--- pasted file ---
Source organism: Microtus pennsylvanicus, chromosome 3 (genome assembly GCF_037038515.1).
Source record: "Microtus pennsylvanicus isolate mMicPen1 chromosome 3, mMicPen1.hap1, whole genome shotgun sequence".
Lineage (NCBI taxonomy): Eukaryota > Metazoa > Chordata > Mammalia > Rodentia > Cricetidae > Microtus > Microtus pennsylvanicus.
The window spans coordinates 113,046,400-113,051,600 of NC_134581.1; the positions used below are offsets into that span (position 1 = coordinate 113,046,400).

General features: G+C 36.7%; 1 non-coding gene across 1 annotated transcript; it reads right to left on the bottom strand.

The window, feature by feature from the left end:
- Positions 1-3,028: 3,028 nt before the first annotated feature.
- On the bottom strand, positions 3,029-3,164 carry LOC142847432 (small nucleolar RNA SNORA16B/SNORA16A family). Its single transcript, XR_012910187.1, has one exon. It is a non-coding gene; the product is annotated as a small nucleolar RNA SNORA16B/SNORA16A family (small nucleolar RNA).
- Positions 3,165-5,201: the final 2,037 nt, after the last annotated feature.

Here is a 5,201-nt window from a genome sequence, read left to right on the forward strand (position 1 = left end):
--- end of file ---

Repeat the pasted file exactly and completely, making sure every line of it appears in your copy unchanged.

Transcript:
Source organism: Microtus pennsylvanicus, chromosome 3 (genome assembly GCF_037038515.1).
Source record: "Microtus pennsylvanicus isolate mMicPen1 chromosome 3, mMicPen1.hap1, whole genome shotgun sequence".
Lineage (NCBI taxonomy): Eukaryota > Metazoa > Chordata > Mammalia > Rodentia > Cricetidae > Microtus > Microtus pennsylvanicus.
The window spans coordinates 113,046,400-113,051,600 of NC_134581.1; the positions used below are offsets into that span (position 1 = coordinate 113,046,400).

General features: G+C 36.7%; 1 non-coding gene across 1 annotated transcript; it reads right to left on the bottom strand.

The window, feature by feature from the left end:
- Positions 1-3,028: 3,028 nt before the first annotated feature.
- On the bottom strand, positions 3,029-3,164 carry LOC142847432 (small nucleolar RNA SNORA16B/SNORA16A family). Its single transcript, XR_012910187.1, has one exon. It is a non-coding gene; the product is annotated as a small nucleolar RNA SNORA16B/SNORA16A family (small nucleolar RNA).
- Positions 3,165-5,201: the final 2,037 nt, after the last annotated feature.

Here is a 5,201-nt window from a genome sequence, read left to right on the forward strand (position 1 = left end):